Surfers unwritten rules broke amid an increase in riders

Surfers look at each other’s performances on the standing waves of Habitat 67, Montreal, Quebec, October 23, 2021. CHRSTINE BEAUDOIN/The Concordian

Surfers in the Montreal region have skyrocketed during the pandemic, however not all new surfers are following the unwritten rules

As he sat on his surfboard floating on the St. Lawrence River, his blonde surfer-style hair dripped with water as he briefly waited for his next chance to catch a wave. Though only a 30-second surf, that small amount of time brought him joy. Whatever problems he dealt with that given day would fade once in the water.

Edouard Beauchamp is a surfer who’s been involved in the surfing community for over five years. Behind the Habitat 67 condo complex, the wave dubbed by surfers as “Habitat” is an intermediate spot that is the most popular surfing destination off the St. Lawrence River. Beauchamp has witnessed this location grow in popularity, creating longer wait times to ride and more traffic than ever before. The catharsis he felt when hitting the water has now morphed into annoyance as of late, as the community he’s been involved with over the past few years has changed. He still sits on that same surfboard, but now his blonde hair is dry as he must wait for over an hour to ride and experience those 30 precious seconds he has longed for all day.

Once tightly knit, the community rapidly grew amid the COVID-19 pandemic, resulting in a loss of order which created long waiting times for surfers trying to catch a wave. The city of Montreal also successfully promoted surfing as an activity for tourists due to its easy accessibility by public transit, creating an increase in new surfers who would frequent the wave. Surf instructor Antoine Lavigne also noticed an increase in surfers this season compared to previous years.

“It started a year before the pandemic, you would see more surfers and bigger lineups, but it really exploded last year and this summer,” Lavigne said.

Beauchamp remembers what things were like before Habitat became extremely popular. “From 2015 to 2018 surfing wasn’t trendy yet in Montreal,” he said. “You see the same people, and even though you didn’t know their names, you knew they were regulars.” Beauchamp isn’t annoyed with the number of people frequenting Habitat, but is rather frustrated with new surfer’s disruption and negligence towards rules.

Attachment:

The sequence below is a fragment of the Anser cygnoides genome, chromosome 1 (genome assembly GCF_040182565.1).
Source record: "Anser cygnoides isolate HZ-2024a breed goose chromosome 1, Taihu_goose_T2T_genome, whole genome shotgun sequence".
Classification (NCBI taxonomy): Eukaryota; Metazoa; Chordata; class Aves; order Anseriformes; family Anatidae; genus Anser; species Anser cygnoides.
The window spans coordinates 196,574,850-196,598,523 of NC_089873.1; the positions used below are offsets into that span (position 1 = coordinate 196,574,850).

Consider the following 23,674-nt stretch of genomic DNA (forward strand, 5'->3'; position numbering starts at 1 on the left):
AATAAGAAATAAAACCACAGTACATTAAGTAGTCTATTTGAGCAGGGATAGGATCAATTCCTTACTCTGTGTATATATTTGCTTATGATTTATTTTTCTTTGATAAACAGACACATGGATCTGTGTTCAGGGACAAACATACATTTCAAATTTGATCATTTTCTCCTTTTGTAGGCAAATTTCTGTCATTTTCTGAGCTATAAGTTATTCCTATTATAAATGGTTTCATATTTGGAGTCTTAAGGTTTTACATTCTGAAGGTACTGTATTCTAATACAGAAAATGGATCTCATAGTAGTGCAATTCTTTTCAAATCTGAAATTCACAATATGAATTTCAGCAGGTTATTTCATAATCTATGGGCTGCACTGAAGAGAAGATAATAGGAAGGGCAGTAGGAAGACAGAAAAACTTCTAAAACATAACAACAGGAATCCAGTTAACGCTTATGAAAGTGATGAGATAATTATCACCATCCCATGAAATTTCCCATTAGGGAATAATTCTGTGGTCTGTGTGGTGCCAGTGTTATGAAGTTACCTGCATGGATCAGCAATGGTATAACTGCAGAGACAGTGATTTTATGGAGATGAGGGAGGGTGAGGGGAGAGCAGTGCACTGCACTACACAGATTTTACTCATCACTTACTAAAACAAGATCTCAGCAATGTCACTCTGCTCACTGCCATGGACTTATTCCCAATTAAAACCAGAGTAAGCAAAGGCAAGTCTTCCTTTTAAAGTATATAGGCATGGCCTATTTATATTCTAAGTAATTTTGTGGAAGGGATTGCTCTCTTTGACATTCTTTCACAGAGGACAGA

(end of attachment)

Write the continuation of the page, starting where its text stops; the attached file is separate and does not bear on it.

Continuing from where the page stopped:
“What happens is that the young surfers stay on the wave for most of the turn and it’s kind of like king of the mountain,” Lavigne said. “That’s what bothered locals this season.”

The mix of inexperienced surfers on a more challenging wave like Habitat, combined with a lack of respect towards the rules has caused long-time surfers to sometimes clash against newer ones.

“They don’t hold priority because they’re too concentrated on the wave they’re trying to ride,” Beauchamp said.

Long-time surfer Igor Goni has been active in the surfing community on the island for the past 30 years. Goni said this wasn’t the first time the community grew, and they’ve experienced similar problems in the past. During the pandemic, the initial wave of new surfers prompted regulations to be put in place to combat long waiting lines. The new directives emphasized order, which included shortening the ride time per wave from one minute to 30 seconds to create more fluidity. Its acceptance at surfing spots like Habitat made it easier for many surfers to ride more often on a busy day.

Despite these new regulations, the influx of new surfers over the past year has created traffic like never before. What was once a 15-minute wait time has since worsened to over hour-long waits to ride a wave. Beauchamp described how he now avoids going on weekends because the waiting times have gotten out of control.

“That’s what bothers me because they don’t understand the rules, you keep an order of who’s going next, and you call the person for their turn,” Beauchamp said.

According to Goni, the lack of surfing spots in Montreal and the added number of new surfers has resulted in longer waiting times than usual.

Goni, Beauchamp, and Lavigne believe that this spot doesn’t belong to them, admitting that surfing is open for everyone at all levels. However, they do agree that there needs to be a specific order that must be kept so that not only everything runs smoothly, but everyone is having fun in the process.

“The problem with the new kids is that they don’t understand the importance of these rules. […] If they did what they wanted, the lines would be much longer,” Goni said. Goni urged that these directives must be encouraged so that everyone can have fun surfing while sharing the space accordingly. “If that would require us to go tell 30-40 people to know their place in line, we’d gladly do it,” Goni said.

It’s still too soon to tell whether new surfers will accept these rules going into the next season. However likely it is, until things speed up, Beauchamp will continue surfing at night to avoid waiting, to keep doing the thing he loves as much as possible without being interrupted.


Photographs by Christine Beaudoin


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